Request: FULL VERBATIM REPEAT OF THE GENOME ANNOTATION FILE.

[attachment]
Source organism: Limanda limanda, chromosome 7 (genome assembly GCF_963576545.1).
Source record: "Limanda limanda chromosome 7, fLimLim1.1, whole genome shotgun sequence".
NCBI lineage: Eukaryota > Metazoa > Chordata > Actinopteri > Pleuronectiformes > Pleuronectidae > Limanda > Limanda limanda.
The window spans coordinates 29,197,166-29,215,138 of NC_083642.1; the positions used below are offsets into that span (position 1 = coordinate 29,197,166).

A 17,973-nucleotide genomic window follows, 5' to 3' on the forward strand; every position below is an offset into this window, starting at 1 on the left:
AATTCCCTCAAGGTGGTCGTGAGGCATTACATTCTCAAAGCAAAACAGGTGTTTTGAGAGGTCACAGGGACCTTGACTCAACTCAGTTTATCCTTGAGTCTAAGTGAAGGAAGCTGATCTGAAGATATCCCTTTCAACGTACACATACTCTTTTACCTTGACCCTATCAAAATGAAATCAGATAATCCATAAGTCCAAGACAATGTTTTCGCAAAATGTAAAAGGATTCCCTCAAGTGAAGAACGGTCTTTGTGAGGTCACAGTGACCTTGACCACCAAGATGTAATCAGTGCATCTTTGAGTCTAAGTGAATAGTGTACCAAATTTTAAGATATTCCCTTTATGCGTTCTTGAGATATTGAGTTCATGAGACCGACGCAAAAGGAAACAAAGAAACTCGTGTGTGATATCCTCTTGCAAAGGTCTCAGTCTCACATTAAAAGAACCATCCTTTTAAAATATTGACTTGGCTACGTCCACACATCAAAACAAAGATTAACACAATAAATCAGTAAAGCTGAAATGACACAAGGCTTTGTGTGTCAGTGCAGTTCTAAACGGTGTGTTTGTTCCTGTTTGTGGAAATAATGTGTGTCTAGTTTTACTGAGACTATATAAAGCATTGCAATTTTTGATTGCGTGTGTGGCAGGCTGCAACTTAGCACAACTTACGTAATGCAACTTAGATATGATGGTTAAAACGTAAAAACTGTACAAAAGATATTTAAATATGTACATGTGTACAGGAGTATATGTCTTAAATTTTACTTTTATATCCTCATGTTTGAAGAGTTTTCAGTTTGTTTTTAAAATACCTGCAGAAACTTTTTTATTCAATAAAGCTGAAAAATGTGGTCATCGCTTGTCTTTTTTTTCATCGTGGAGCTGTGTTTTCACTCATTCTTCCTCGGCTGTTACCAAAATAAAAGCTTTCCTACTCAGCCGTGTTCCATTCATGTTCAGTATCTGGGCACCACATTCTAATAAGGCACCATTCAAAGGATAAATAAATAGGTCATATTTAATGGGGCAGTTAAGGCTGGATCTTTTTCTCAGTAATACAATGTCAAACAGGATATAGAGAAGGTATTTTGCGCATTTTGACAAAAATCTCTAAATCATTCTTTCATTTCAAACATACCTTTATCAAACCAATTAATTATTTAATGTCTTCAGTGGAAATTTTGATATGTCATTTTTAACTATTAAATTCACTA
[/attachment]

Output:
Source organism: Limanda limanda, chromosome 7 (genome assembly GCF_963576545.1).
Source record: "Limanda limanda chromosome 7, fLimLim1.1, whole genome shotgun sequence".
NCBI lineage: Eukaryota > Metazoa > Chordata > Actinopteri > Pleuronectiformes > Pleuronectidae > Limanda > Limanda limanda.
The window spans coordinates 29,197,166-29,215,138 of NC_083642.1; the positions used below are offsets into that span (position 1 = coordinate 29,197,166).

A 17,973-nucleotide genomic window follows, 5' to 3' on the forward strand; every position below is an offset into this window, starting at 1 on the left:
AATTCCCTCAAGGTGGTCGTGAGGCATTACATTCTCAAAGCAAAACAGGTGTTTTGAGAGGTCACAGGGACCTTGACTCAACTCAGTTTATCCTTGAGTCTAAGTGAAGGAAGCTGATCTGAAGATATCCCTTTCAACGTACACATACTCTTTTACCTTGACCCTATCAAAATGAAATCAGATAATCCATAAGTCCAAGACAATGTTTTCGCAAAATGTAAAAGGATTCCCTCAAGTGAAGAACGGTCTTTGTGAGGTCACAGTGACCTTGACCACCAAGATGTAATCAGTGCATCTTTGAGTCTAAGTGAATAGTGTACCAAATTTTAAGATATTCCCTTTATGCGTTCTTGAGATATTGAGTTCATGAGACCGACGCAAAAGGAAACAAAGAAACTCGTGTGTGATATCCTCTTGCAAAGGTCTCAGTCTCACATTAAAAGAACCATCCTTTTAAAATATTGACTTGGCTACGTCCACACATCAAAACAAAGATTAACACAATAAATCAGTAAAGCTGAAATGACACAAGGCTTTGTGTGTCAGTGCAGTTCTAAACGGTGTGTTTGTTCCTGTTTGTGGAAATAATGTGTGTCTAGTTTTACTGAGACTATATAAAGCATTGCAATTTTTGATTGCGTGTGTGGCAGGCTGCAACTTAGCACAACTTACGTAATGCAACTTAGATATGATGGTTAAAACGTAAAAACTGTACAAAAGATATTTAAATATGTACATGTGTACAGGAGTATATGTCTTAAATTTTACTTTTATATCCTCATGTTTGAAGAGTTTTCAGTTTGTTTTTAAAATACCTGCAGAAACTTTTTTATTCAATAAAGCTGAAAAATGTGGTCATCGCTTGTCTTTTTTTTCATCGTGGAGCTGTGTTTTCACTCATTCTTCCTCGGCTGTTACCAAAATAAAAGCTTTCCTACTCAGCCGTGTTCCATTCATGTTCAGTATCTGGGCACCACATTCTAATAAGGCACCATTCAAAGGATAAATAAATAGGTCATATTTAATGGGGCAGTTAAGGCTGGATCTTTTTCTCAGTAATACAATGTCAAACAGGATATAGAGAAGGTATTTTGCGCATTTTGACAAAAATCTCTAAATCATTCTTTCATTTCAAACATACCTTTATCAAACCAATTAATTATTTAATGTCTTCAGTGGAAATTTTGATATGTCATTTTTAACTATTAAATTCACTA